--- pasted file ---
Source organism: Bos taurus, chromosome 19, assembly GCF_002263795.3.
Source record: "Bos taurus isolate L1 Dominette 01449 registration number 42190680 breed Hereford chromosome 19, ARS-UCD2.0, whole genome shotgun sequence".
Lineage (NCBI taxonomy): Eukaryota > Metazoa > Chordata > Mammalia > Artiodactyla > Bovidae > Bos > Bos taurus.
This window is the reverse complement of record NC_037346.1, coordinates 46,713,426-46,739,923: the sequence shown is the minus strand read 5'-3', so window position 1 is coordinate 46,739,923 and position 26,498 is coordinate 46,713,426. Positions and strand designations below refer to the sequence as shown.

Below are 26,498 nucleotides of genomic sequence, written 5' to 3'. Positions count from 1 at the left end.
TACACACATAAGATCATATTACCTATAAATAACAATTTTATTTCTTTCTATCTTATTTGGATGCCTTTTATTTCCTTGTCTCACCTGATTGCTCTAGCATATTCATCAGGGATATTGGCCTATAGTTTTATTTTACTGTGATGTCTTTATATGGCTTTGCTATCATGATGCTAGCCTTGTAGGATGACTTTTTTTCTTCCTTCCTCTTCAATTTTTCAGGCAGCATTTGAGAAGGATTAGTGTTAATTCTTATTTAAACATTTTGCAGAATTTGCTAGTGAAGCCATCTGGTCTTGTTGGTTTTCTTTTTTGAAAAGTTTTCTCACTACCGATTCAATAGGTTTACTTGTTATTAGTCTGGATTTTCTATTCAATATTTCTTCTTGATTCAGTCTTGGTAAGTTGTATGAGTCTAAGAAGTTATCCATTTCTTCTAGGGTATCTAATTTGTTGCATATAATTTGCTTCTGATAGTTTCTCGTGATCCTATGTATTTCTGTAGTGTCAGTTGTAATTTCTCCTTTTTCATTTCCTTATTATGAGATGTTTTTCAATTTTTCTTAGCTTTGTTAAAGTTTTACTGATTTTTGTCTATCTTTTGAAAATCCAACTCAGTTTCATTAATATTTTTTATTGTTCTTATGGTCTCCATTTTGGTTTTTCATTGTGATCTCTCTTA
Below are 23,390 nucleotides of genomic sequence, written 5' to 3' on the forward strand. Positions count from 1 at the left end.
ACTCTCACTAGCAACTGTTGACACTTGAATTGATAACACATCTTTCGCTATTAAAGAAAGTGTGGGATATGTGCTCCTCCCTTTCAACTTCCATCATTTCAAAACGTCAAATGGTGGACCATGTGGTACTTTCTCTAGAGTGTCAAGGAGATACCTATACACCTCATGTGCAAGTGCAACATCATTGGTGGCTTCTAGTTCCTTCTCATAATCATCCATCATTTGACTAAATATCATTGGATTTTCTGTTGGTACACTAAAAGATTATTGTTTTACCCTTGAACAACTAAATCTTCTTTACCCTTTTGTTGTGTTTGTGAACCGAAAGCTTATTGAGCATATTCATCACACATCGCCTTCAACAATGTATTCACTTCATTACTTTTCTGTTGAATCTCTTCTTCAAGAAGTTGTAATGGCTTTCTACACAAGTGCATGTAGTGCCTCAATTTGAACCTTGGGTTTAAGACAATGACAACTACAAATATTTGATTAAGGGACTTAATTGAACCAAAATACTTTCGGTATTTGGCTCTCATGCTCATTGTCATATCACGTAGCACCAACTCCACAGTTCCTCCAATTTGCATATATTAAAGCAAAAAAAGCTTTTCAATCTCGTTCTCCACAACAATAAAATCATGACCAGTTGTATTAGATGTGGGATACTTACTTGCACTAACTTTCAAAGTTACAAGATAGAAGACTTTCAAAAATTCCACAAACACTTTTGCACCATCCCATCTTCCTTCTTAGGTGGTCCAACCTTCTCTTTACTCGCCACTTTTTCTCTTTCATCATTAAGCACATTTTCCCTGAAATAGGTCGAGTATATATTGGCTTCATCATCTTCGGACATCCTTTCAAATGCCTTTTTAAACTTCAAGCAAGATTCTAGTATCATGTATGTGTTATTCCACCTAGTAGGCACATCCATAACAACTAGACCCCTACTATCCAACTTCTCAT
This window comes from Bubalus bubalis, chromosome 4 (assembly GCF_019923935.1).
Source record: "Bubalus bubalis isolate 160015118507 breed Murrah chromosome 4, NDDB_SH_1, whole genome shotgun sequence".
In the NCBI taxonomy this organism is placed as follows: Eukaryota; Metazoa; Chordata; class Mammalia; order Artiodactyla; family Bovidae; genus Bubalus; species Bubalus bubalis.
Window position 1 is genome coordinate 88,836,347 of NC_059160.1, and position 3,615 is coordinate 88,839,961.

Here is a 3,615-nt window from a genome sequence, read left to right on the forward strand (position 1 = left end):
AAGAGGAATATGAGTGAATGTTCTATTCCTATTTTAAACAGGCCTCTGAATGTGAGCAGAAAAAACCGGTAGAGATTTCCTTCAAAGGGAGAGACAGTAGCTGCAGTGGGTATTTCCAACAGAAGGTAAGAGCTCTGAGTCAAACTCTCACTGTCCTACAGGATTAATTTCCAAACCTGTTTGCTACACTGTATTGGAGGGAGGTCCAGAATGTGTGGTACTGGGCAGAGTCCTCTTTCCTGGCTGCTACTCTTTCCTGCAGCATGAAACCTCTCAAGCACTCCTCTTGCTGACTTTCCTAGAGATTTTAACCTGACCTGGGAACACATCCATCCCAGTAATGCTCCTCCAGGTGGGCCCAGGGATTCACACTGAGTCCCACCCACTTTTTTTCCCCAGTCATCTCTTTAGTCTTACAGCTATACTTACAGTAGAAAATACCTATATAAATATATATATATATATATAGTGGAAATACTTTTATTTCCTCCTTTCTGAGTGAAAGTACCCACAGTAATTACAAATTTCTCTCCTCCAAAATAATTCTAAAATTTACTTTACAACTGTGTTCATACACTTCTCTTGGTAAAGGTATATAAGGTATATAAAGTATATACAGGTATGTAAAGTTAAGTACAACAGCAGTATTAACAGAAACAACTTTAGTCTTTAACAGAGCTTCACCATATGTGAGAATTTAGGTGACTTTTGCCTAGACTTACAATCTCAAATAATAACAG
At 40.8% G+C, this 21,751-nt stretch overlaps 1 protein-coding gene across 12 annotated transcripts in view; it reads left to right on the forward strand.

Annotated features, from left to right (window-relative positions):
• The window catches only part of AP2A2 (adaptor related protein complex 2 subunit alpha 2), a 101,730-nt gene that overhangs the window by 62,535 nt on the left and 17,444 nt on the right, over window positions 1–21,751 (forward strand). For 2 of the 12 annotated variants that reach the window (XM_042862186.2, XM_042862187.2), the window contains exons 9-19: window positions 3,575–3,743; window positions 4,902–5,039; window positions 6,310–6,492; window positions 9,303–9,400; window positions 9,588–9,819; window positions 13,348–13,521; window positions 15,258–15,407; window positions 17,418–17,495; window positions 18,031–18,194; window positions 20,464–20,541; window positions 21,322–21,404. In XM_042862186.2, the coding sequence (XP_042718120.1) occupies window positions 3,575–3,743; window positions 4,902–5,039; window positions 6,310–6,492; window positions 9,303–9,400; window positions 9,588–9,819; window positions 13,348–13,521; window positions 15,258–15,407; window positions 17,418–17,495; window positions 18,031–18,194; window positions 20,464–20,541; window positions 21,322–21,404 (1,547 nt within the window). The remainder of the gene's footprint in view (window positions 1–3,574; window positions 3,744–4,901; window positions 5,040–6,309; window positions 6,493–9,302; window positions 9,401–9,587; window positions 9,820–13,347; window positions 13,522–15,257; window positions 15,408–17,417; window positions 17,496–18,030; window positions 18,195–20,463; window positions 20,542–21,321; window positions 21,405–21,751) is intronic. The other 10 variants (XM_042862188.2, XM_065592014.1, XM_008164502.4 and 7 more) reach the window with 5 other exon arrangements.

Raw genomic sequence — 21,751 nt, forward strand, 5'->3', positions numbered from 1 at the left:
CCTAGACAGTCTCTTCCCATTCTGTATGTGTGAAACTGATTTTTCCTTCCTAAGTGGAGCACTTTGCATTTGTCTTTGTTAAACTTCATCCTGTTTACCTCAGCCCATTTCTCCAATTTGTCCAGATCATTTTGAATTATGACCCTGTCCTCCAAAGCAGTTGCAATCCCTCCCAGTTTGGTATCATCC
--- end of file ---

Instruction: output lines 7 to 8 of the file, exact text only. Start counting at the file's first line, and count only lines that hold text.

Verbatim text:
Below are 23,390 nucleotides of genomic sequence, written 5' to 3' on the forward strand. Positions count from 1 at the left end.
ACTCTCACTAGCAACTGTTGACACTTGAATTGATAACACATCTTTCGCTATTAAAGAAAGTGTGGGATATGTGCTCCTCCCTTTCAACTTCCATCATTTCAAAACGTCAAATGGTGGACCATGTGGTACTTTCTCTAGAGTGTCAAGGAGATACCTATACACCTCATGTGCAAGTGCAACATCATTGGTGGCTTCTAGTTCCTTCTCATAATCATCCATCATTTGACTAAATATCATTGGATTTTCTGTTGGTACACTAAAAGATTATTGTTTTACCCTTGAACAACTAAATCTTCTTTACCCTTTTGTTGTGTTTGTGAACCGAAAGCTTATTGAGCATATTCATCACACATCGCCTTCAACAATGTATTCACTTCATTACTTTTCTGTTGAATCTCTTCTTCAAGAAGTTGTAATGGCTTTCTACACAAGTGCATGTAGTGCCTCAATTTGAACCTTGGGTTTAAGACAATGACAACTACAAATATTTGATTAAGGGACTTAATTGAACCAAAATACTTTCGGTATTTGGCTCTCATGCTCATTGTCATATCACGTAGCACCAACTCCACAGTTCCTCCAATTTGCATATATTAAAGCAAAAAAAGCTTTTCAATCTCGTTCTCCACAACAATAAAATCATGACCAGTTGTATTAGATGTGGGATACTTACTTGCACTAACTTTCAAAGTTACAAGATAGAAGACTTTCAAAAATTCCACAAACACTTTTGCACCATCCCATCTTCCTTCTTAGGTGGTCCAACCTTCTCTTTACTCGCCACTTTTTCTCTTTCATCATTAAGCACATTTTCCCTGAAATAGGTCGAGTATATATTGGCTTCATCATCTTCGGACATCCTTTCAAATGCCTTTTTAAACTTCAAGCAAGATTCTAGTATCATGTATGTGTTATTCCACCTAGTAGGCACATCCATAACAACTAGACCCCTACTATCCAACTTCTCAT